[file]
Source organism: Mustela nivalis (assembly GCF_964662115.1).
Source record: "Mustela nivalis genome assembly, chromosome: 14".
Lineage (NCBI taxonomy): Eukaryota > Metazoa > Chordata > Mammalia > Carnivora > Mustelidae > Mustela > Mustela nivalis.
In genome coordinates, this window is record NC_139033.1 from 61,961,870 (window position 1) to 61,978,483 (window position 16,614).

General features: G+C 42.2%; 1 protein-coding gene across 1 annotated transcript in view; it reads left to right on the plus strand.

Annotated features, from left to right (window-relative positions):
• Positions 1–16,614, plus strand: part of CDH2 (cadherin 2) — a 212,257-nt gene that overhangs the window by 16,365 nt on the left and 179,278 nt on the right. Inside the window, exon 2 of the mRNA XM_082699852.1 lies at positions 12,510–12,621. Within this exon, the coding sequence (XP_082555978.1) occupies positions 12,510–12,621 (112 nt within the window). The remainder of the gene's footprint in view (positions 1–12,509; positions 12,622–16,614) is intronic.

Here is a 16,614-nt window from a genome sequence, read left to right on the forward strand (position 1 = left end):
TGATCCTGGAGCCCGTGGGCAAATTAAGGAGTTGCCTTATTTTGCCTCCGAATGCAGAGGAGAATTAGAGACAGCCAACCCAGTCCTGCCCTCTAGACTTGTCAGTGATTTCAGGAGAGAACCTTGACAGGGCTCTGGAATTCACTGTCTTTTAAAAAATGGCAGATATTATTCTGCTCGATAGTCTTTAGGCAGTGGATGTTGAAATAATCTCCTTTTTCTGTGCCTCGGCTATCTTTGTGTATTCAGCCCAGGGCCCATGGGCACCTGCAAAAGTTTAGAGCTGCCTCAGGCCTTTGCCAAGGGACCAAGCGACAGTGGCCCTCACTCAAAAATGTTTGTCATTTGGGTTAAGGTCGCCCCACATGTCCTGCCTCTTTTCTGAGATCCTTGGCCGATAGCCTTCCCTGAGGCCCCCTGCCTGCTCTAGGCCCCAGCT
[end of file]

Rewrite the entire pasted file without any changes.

Source organism: Mustela nivalis (assembly GCF_964662115.1).
Source record: "Mustela nivalis genome assembly, chromosome: 14".
Lineage (NCBI taxonomy): Eukaryota > Metazoa > Chordata > Mammalia > Carnivora > Mustelidae > Mustela > Mustela nivalis.
In genome coordinates, this window is record NC_139033.1 from 61,961,870 (window position 1) to 61,978,483 (window position 16,614).

General features: G+C 42.2%; 1 protein-coding gene across 1 annotated transcript in view; it reads left to right on the plus strand.

Annotated features, from left to right (window-relative positions):
• Positions 1–16,614, plus strand: part of CDH2 (cadherin 2) — a 212,257-nt gene that overhangs the window by 16,365 nt on the left and 179,278 nt on the right. Inside the window, exon 2 of the mRNA XM_082699852.1 lies at positions 12,510–12,621. Within this exon, the coding sequence (XP_082555978.1) occupies positions 12,510–12,621 (112 nt within the window). The remainder of the gene's footprint in view (positions 1–12,509; positions 12,622–16,614) is intronic.

Here is a 16,614-nt window from a genome sequence, read left to right on the forward strand (position 1 = left end):
TGATCCTGGAGCCCGTGGGCAAATTAAGGAGTTGCCTTATTTTGCCTCCGAATGCAGAGGAGAATTAGAGACAGCCAACCCAGTCCTGCCCTCTAGACTTGTCAGTGATTTCAGGAGAGAACCTTGACAGGGCTCTGGAATTCACTGTCTTTTAAAAAATGGCAGATATTATTCTGCTCGATAGTCTTTAGGCAGTGGATGTTGAAATAATCTCCTTTTTCTGTGCCTCGGCTATCTTTGTGTATTCAGCCCAGGGCCCATGGGCACCTGCAAAAGTTTAGAGCTGCCTCAGGCCTTTGCCAAGGGACCAAGCGACAGTGGCCCTCACTCAAAAATGTTTGTCATTTGGGTTAAGGTCGCCCCACATGTCCTGCCTCTTTTCTGAGATCCTTGGCCGATAGCCTTCCCTGAGGCCCCCTGCCTGCTCTAGGCCCCAGCT